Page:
Notre Dame alumna presents research at international conference in Kampala, Uganda

Brianna Wanlass, ‘15 MS, was invited to present her 2015 University of Notre Dame’s Master of Science in Global Health Capstone Research Project, “Developing a Surveillance System to Support and Strengthen Palliative Care Services in Uganda”, at the 6th Biennial Palliative Care Conference in Kampala, Uganda, on August 27-28, 2015. While at Notre Dame she worked under Professor Lacey Ahern, Associate Director of Global Health Training.


Wanlass conducted her capstone research project in Uganda with the Palliative Care Association of Uganda (PCAU). PCAU is a long-standing partnership with the University working on projects with the Eck Institute for Global Health’s research programs and the Kellogg Institute for International Studies. Notre Dame’s Professor Ahern has worked with PCAU since 2009 when the organization was brought to her attention by the Center for Hospice Care in Mishawaka. As part of Global Partners in Care (formerly FHSSA) Partnership Initiative, Center for Hospice Care (CHC) was linked with Palliative Care Association of Uganda (PCAU) in 2008. Her work has furthered the mission of the PCAU.

Working with CHC, Ahern helped organize internships in Uganda for Notre Dame students in palliative and spiritual care. With the support of the Kellogg Institute for International Studies and the Ford Family Program in Human Development Studies and Solidarity, Hanna O’Brien, a College of Science Pre-Professional Studies and Anthropology double major at Notre Dame, was the first palliative care student to study in Uganda the summer of 2010. She returned in the summer of 2011. The Eck Institute for Global Health also helped fund spiritual care internships for Notre Dame Master of Divinity students Ben and Mary Ann Wilson in 2011. Other students and faculty have contributed to additional projects.

In addition, Brianna Kunycky, working at Notre Dame’s Geospatial Analysis Laboratory under the direction of Dr. Dilkushi Pitts, created a new palliative care map that depicts the current geographic deployment of palliative care workers throughout Uganda. Her work helped to identify coverage gaps and aid in prioritizing those areas of the country that are most in need of certified palliative care workers. 

In the summer of 2013, Master of Science in Global Health student, Gaby Austgen interned in Uganda with PCAU. Austgen helped lay the groundwork for regular monitoring and communication between palliative care providers and support organizations like PCAU. Austgen said of the experience, “I’ve been aware of the existence of inequities in healthcare for a long time; seeing these situations in person somehow made them much more real…We cannot allow the fact that a life can no longer be ‘saved’ to remove that life from our care and consideration.  We owe it to our neighbors to help them die peacefully – without the burden of physical, mental, or spiritual anguish.”

Uganda has made tremendous strides in the provision of palliative care services throughout the country, due largely to the efforts of PCAU particularly its advocacy efforts. PCAU is now mandated by the Ministry of Health with providing leadership and coordination for scale-up of palliative care services in Uganda. PCAU identified the need to regularly collect information to help strengthen and support palliative care services throughout Uganda and asked ND for help. Wanlass and PCAU piloted an mHealth platform to gather regular information from palliative care workers at facilities in four different regions of Uganda. The phones collected accurate GPS data, basic information on services offered and utilized, and patient data. This early pilot showed promising results for collecting and monitoring palliative care services throughout the community. Easily accessible information like this will allow the Ministry of Health, PCAU, health care facilities, and others to make evidence-based decisions on care they provide. Overall, the participants and PCAU enthusiastically accepted and appreciated the implementation of the mHealth surveillance system.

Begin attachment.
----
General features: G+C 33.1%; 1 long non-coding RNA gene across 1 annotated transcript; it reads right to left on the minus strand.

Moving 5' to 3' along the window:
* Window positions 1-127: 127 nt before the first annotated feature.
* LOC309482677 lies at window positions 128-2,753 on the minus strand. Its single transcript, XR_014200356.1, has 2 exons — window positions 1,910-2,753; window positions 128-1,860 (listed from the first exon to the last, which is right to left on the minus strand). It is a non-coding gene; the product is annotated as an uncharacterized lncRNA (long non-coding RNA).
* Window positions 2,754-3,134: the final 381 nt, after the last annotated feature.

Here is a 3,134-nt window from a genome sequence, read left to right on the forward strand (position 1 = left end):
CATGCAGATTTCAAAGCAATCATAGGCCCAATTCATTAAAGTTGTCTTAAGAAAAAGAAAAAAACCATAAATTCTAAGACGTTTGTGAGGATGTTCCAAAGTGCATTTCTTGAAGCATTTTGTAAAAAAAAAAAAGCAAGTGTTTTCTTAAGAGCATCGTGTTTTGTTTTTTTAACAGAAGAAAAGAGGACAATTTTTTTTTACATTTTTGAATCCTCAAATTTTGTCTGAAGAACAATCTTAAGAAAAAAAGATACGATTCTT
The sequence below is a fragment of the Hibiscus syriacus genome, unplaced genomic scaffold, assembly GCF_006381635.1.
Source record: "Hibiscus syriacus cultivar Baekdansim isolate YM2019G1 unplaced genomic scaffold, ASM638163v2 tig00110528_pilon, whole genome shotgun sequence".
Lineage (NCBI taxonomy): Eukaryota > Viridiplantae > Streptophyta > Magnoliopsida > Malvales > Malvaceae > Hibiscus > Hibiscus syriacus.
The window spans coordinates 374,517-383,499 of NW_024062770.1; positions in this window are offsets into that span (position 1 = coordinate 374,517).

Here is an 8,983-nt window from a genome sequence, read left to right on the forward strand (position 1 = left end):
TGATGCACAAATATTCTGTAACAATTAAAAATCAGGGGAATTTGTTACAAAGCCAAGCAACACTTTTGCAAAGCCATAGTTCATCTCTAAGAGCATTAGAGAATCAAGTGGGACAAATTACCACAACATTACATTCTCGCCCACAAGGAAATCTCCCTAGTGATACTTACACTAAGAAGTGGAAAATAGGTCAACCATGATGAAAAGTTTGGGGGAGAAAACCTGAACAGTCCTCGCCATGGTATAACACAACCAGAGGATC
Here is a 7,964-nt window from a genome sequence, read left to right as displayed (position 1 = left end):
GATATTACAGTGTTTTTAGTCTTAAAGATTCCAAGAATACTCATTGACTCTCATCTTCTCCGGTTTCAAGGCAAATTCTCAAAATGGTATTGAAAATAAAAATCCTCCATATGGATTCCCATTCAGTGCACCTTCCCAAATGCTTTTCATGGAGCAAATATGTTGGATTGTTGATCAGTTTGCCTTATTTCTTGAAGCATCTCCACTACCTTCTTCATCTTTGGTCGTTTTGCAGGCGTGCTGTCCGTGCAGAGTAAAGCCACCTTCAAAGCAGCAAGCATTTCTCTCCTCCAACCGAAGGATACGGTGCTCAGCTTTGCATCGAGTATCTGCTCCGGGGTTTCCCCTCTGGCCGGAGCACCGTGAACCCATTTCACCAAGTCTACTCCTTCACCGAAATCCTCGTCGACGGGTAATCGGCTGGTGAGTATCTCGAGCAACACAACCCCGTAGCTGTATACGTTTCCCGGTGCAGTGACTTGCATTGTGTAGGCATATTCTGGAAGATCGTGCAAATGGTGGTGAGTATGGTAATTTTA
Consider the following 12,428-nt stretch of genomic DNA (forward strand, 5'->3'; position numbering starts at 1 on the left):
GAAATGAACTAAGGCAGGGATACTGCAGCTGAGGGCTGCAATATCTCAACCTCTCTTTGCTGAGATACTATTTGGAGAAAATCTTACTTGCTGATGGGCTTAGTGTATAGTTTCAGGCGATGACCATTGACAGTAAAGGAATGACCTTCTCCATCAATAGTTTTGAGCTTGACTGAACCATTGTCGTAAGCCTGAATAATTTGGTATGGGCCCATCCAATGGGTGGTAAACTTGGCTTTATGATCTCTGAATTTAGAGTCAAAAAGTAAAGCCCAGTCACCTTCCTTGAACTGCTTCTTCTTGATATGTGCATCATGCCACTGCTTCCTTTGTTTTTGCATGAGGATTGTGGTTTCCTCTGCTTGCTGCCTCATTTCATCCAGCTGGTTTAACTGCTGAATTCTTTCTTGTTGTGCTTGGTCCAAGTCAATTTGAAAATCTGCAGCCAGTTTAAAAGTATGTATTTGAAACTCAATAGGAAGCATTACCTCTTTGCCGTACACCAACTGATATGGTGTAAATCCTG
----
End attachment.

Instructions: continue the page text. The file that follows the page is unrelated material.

“In the field of global health there is a tendency to focus on preventative and curative measures. This leaves little attention paid to those facing life-limiting illnesses or those at the end-of-life,” states Wanlass. “Palliative care aims to improve the lives of these individuals through offering holistic care to the patient.”

At the conference, Wanlass had the opportunity to meet with the pilot implementation team and conduct follow-up trainings with them and with PCAU staff members. The project is continuing at the pilot sites and planning for scaling out to new facilities by next summer.

“Sharing this research from my Notre Dame capstone project with the hundreds of conference attendees will allow participants from other countries to use a similar mHealth solution in their own work in palliative care throughout Sub-Saharan Africa,” added Wanlass.

The Master of Science in Global Health program plans to continue working with CHC and PCAU by contributing student and faculty research support.

The Eck Institute for Global Health is a university-wide enterprise that recognizes health as a fundamental human right and endeavors to promote research, training, service to advance health standards for all people, especially people in low and middle-income countries, who are disproportionately impacted by preventable diseases. For more information about Notre Dame’s Master of Science in Global Health degree program, visit: here.


PHOTO: Wanlass far left.